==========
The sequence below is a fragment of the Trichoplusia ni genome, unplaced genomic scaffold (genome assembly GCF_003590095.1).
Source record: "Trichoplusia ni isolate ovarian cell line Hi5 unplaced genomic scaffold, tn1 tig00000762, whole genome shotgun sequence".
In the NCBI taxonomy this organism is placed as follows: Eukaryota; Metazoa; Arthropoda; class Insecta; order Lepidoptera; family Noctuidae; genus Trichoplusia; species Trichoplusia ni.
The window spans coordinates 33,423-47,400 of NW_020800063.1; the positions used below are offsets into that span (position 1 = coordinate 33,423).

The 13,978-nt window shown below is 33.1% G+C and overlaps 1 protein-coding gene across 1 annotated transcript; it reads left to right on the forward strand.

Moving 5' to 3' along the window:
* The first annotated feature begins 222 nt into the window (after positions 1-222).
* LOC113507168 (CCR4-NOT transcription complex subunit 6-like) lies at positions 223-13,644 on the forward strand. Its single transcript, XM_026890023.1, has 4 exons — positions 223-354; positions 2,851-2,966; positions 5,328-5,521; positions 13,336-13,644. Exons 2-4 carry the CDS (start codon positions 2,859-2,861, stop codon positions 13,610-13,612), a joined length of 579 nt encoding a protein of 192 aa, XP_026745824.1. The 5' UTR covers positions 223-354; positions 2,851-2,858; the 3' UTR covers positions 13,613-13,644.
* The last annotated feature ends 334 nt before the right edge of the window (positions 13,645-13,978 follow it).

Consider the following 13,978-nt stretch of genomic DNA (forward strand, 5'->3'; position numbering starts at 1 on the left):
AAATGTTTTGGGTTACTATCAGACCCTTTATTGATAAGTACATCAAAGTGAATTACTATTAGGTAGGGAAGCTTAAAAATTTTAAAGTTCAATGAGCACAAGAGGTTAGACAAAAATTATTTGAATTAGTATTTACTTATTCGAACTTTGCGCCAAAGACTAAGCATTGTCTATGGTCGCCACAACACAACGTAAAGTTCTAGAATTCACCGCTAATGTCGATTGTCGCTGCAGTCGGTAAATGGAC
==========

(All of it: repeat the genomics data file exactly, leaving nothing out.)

The sequence below is a fragment of the Trichoplusia ni genome, unplaced genomic scaffold (genome assembly GCF_003590095.1).
Source record: "Trichoplusia ni isolate ovarian cell line Hi5 unplaced genomic scaffold, tn1 tig00000762, whole genome shotgun sequence".
In the NCBI taxonomy this organism is placed as follows: Eukaryota; Metazoa; Arthropoda; class Insecta; order Lepidoptera; family Noctuidae; genus Trichoplusia; species Trichoplusia ni.
The window spans coordinates 33,423-47,400 of NW_020800063.1; the positions used below are offsets into that span (position 1 = coordinate 33,423).

The 13,978-nt window shown below is 33.1% G+C and overlaps 1 protein-coding gene across 1 annotated transcript; it reads left to right on the forward strand.

Moving 5' to 3' along the window:
* The first annotated feature begins 222 nt into the window (after positions 1-222).
* LOC113507168 (CCR4-NOT transcription complex subunit 6-like) lies at positions 223-13,644 on the forward strand. Its single transcript, XM_026890023.1, has 4 exons — positions 223-354; positions 2,851-2,966; positions 5,328-5,521; positions 13,336-13,644. Exons 2-4 carry the CDS (start codon positions 2,859-2,861, stop codon positions 13,610-13,612), a joined length of 579 nt encoding a protein of 192 aa, XP_026745824.1. The 5' UTR covers positions 223-354; positions 2,851-2,858; the 3' UTR covers positions 13,613-13,644.
* The last annotated feature ends 334 nt before the right edge of the window (positions 13,645-13,978 follow it).

Consider the following 13,978-nt stretch of genomic DNA (forward strand, 5'->3'; position numbering starts at 1 on the left):
AAATGTTTTGGGTTACTATCAGACCCTTTATTGATAAGTACATCAAAGTGAATTACTATTAGGTAGGGAAGCTTAAAAATTTTAAAGTTCAATGAGCACAAGAGGTTAGACAAAAATTATTTGAATTAGTATTTACTTATTCGAACTTTGCGCCAAAGACTAAGCATTGTCTATGGTCGCCACAACACAACGTAAAGTTCTAGAATTCACCGCTAATGTCGATTGTCGCTGCAGTCGGTAAATGGAC